He spoke of his pleasant summer life in the air, at once soft and fresh, of that lovely coast, and of his drives up and down the country roads. Sometimes this lady and sometimes that came for him, and one or two habitually, but he always had his own carriage ordered, if they failed, that he might not fail of his drive in any fair weather. His cottage was not immediately on the sea, but in full sight of it, and there was a sense of the sea about it, as there is in all that incomparable region, and I do not think he could have been at home anywhere beyond the reach of its salt breath.

I was anxious not to outstay his strength, and I kept my eye on the clock in frequent glances. I saw that he followed me in one of these, and I said that I knew what his hours were, and I was watching so that I might go away in time, and then he sweetly protested. Did I like that chair I was sitting in? It was a gift to him, and he said who gave it, with a pleasure in the fact that was very charming, as if he liked the association of the thing with his friend. He was disposed to excuse the formal look of his bookcases, which were filled with sets, and presented some phalanxes of fiction in rather severe array.

When I rose to go, he was concerned about my being able to find my way readily to the station, and he told me how to go, and what turns to take, as if he liked realizing the way to himself. I believe he did not walk much of late years, and I fancy he found much the same pleasure in letting his imagination make this excursion to the station with me that he would have found in actually going.

I saw him once more, but only once, when a day or two later he drove up by our hotel in Magnolia toward the cottage where his secretary was lodging. He saw us from his carriage, and called us gayly to him, to make us rejoice with him at having finally got that commemorative poem off his mind. He made a jest of the trouble it had cost him, even some sleeplessness, and said he felt now like a convalescent. He was all brightness, and friendliness, and eagerness to make us feel his mood, through what was common to us all; and I am glad that this last impression of him is so one with the first I ever had, and with that which every reader receives from his work.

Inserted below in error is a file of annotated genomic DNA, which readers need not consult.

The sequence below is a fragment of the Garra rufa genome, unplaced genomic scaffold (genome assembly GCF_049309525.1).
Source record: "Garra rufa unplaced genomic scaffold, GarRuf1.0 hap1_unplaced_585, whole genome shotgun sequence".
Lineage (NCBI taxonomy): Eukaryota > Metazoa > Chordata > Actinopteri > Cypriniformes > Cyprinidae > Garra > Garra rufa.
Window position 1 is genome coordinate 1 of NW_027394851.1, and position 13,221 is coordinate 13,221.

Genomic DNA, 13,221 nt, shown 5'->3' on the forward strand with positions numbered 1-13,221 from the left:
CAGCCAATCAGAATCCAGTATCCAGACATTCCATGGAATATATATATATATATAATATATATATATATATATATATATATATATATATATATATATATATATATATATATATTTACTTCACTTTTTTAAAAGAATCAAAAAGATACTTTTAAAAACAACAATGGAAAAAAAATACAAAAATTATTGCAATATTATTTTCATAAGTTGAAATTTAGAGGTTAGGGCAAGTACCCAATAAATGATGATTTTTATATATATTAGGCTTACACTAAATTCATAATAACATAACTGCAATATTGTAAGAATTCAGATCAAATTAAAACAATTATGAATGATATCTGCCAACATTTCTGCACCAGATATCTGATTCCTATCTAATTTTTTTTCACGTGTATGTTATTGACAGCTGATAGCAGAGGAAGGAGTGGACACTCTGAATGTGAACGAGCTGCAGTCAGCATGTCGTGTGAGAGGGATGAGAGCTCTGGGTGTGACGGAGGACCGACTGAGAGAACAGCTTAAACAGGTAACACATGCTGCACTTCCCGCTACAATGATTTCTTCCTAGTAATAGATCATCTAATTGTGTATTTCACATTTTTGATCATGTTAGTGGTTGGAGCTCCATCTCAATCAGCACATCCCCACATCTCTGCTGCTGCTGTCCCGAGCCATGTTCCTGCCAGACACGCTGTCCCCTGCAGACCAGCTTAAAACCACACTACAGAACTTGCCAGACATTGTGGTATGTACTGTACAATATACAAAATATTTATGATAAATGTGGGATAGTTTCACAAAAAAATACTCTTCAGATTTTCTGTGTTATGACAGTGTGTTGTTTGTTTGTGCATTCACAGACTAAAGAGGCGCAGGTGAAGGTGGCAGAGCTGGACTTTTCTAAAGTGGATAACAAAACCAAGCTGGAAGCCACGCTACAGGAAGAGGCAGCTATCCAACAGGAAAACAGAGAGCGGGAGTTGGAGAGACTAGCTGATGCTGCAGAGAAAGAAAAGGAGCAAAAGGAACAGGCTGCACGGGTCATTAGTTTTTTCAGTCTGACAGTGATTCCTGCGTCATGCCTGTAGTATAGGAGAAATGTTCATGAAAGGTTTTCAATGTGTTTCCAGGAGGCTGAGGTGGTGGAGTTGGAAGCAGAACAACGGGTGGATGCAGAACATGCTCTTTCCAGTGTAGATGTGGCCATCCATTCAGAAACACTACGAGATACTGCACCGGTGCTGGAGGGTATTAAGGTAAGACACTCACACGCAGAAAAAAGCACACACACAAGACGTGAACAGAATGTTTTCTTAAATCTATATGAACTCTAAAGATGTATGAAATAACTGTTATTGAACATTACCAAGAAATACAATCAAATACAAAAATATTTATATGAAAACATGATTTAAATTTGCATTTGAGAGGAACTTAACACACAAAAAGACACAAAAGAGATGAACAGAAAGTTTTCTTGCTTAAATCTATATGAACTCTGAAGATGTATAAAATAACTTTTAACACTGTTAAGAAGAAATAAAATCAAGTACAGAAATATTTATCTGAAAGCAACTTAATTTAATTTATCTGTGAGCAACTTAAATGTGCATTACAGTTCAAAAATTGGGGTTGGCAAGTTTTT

That is bright, and friendly and eager too, for it is throughout the very expression of himself. I think it is a pity if an author disappoints even the unreasonable expectation of the reader, whom his art has invited to love him; but I do not believe that Doctor Holmes could inflict this disappointment. Certainly he could disappoint no reasonable expectation, no intelligent expectation. What he wrote, that he was, and every one felt this who met him. He has therefore not died, as some men die, the remote impersonal sort, but he is yet thrillingly alive in every page of his books. The quantity of his literature is not great, but the quality is very surprising, and surprising first of all as equality. From the beginning to the end he wrote one man, of course in his successive consciousnesses. Perhaps every one does this, but his work gives the impression of an uncommon continuity, in spite of its being the effect of a later and an earlier impulse so very marked as to have made the later an astonishing revelation to those who thought they knew him.